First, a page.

Is Your Jesus Biblical? July 8-14, 2019 (Mon-Sun): Read through 2 Kings, 1 Chronicles, Joel, and Mark

Is your Jesus the biblical Jesus? Could your version of Jesus exist outside of American culture? Is He the Middle Eastern Jesus found in Scripture? Is your Jesus one created from your own ideas, or is He the uncreated One of heaven? We must be careful not to impose unbiblical beliefs upon Jesus. Of course, we’re not infallible in our interpretations of Scripture, yet we must strive for a correct understanding of it and of Jesus. The biblical Jesus is not American, yet He “works” in America but supersedes America. The biblical Jesus is not Chinese, but He “works” in China yet surpasses China. The biblical Jesus “works” worldwide, but He exceeds the world. He’s bigger than a country, higher than a culture, greater than the world. If your version of Jesus would have a hard time transferring to another neighborhood or nation, then your “Jesus” is an imposter. He’s not the real Jesus.

Judas Iscariot was one of Jesus’ closest followers. He was one of the Twelve, yet he had his own ideas of who the Messiah should be. In Mark 14, a woman showed up for supper where Jesus and the Twelve were hanging out. The woman poured an expensive perfume on Jesus’ head, and some of those present griped that the perfume should’ve been sold and the money given to the poor. In an alike passage in John 12, a similar thing happens, and it’s Judas who vocally corrects Jesus. However, John also notes Judas’ thieving motive. He was a corrupt treasurer of the group. It’s at this point in the Mark 14 account that Judas cuts a monetary deal with the Jewish chief priests and then begins looking for an opportunity to betray Jesus, the One who was not fitting into his mold of the Messiah.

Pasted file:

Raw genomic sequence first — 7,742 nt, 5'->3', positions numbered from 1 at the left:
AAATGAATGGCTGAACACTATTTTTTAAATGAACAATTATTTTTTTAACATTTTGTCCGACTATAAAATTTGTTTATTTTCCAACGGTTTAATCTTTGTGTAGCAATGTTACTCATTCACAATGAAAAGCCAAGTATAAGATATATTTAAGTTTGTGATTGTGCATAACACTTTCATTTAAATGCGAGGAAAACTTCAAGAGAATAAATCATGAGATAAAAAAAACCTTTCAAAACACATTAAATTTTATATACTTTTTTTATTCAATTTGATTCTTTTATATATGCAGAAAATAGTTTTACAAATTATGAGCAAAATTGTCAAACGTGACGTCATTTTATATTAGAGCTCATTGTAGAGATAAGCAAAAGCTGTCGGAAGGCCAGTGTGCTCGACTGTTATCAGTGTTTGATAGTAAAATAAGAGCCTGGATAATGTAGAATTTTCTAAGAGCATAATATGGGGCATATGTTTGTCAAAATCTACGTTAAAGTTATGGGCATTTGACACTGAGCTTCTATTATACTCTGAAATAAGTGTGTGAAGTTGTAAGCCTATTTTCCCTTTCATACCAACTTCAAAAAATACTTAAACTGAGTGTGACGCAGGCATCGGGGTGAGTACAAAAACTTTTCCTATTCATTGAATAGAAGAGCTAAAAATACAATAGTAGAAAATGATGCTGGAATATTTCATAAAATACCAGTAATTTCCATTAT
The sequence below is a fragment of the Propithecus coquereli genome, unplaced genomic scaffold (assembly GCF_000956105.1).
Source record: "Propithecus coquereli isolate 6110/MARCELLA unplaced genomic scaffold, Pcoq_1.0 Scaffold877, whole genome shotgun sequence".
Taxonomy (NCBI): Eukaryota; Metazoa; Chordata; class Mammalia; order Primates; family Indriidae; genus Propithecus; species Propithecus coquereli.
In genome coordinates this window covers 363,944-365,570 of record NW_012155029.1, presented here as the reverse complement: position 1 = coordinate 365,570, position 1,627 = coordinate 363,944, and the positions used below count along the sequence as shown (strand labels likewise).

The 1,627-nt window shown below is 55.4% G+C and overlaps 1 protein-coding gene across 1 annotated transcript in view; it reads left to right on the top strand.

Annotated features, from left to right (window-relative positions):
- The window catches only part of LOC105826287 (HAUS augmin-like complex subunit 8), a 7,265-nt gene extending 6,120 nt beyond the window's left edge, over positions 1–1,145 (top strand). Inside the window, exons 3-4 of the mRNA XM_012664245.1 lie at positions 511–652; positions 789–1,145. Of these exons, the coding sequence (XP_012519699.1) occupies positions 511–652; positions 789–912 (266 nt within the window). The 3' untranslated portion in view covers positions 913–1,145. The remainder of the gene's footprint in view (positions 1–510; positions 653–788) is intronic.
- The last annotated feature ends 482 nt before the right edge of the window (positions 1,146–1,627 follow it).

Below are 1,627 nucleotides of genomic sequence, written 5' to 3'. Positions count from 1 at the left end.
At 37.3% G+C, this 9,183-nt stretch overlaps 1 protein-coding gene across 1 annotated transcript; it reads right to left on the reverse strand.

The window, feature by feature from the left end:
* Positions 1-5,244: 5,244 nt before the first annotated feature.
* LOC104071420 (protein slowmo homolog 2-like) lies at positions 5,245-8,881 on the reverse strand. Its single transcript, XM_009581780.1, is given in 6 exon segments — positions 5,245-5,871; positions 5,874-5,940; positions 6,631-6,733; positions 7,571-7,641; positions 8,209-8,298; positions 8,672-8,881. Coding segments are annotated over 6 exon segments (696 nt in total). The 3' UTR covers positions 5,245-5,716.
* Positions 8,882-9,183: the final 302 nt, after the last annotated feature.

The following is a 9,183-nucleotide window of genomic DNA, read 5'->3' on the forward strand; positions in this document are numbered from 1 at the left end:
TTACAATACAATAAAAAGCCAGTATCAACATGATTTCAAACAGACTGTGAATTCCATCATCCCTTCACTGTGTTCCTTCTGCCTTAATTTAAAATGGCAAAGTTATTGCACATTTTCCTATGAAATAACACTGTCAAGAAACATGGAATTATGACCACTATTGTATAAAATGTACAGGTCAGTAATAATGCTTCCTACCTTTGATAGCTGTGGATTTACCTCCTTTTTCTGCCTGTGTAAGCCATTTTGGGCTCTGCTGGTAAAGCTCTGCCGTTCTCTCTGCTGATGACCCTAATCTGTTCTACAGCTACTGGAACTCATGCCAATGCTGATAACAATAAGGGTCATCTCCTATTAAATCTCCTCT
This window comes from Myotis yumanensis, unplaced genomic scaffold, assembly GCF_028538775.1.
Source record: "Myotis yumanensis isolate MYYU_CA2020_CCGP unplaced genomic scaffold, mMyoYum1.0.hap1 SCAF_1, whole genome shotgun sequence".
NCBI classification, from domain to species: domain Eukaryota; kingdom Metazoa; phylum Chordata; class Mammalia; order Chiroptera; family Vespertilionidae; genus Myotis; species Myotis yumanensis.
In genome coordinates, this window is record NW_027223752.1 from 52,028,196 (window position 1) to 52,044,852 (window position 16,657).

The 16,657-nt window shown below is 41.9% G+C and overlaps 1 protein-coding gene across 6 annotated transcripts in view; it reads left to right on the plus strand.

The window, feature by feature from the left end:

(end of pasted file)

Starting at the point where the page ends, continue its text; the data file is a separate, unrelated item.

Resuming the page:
We must be careful that our version of Jesus does not betray the real Jesus.

This week you’ll read…

2 Kings 8-14: The Kings and Chronicles books present a challenge to readers—keeping up with the kings of Israel and the kings of Judah and the story switching back and forth. Click the link below to see a helpful chart of the kings and prophets during the kings period.

1 Chronicles 8-14: Starting well is of vital importance, but so is finishing well. The only thing better than each is both. Some of the kings in 1 Chronicles started well but ended pathetically (Solomon). Some started well and ended well such as David and Jehoshaphat. Manasseh started evil but finished good. It may be too late for you to start well, but you can still finish strong. Make that your determination.

Joel 1-3: “Even now—this is the Lord’s declaration—turn to Me with all your heart, with fasting, weeping, and mourning. Tear your hearts, not just your clothes, and return to the Lord your God. For He is gracious and compassionate, slow to anger, abounding in faithful love, and He relents from sending disaster. Who knows? He may turn and relent and leave a blessing behind Him, so you can offer grain and wine to the Lord your God” (Joel 2 in The Christian Standard Bible).

Mark 8-14: “While He was still speaking, Judas, one of the Twelve, suddenly arrived. With him was a mob, with swords and clubs, from the chief priests, the scribes, and the elders. His betrayer had given them a signal. ‘The One I kiss,’ he said, ‘He’s the One; arrest Him and take Him away under guard.’ So when he came, immediately he went up to Jesus and said, ‘Rabbi!’ and kissed Him. Then they took hold of Him and arrested Him” (Mark 14 in The Christian Standard Bible).

MSG are daily readings linked to The Message Bible on BibleGateway.com.

CSB are daily readings linked to The Christian Standard Bible on BibleGateway.com.

NLT are daily readings linked to The New Living Translation on BibleGateway.com.

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not the King

recipient of grace and servant of Christ Jesus

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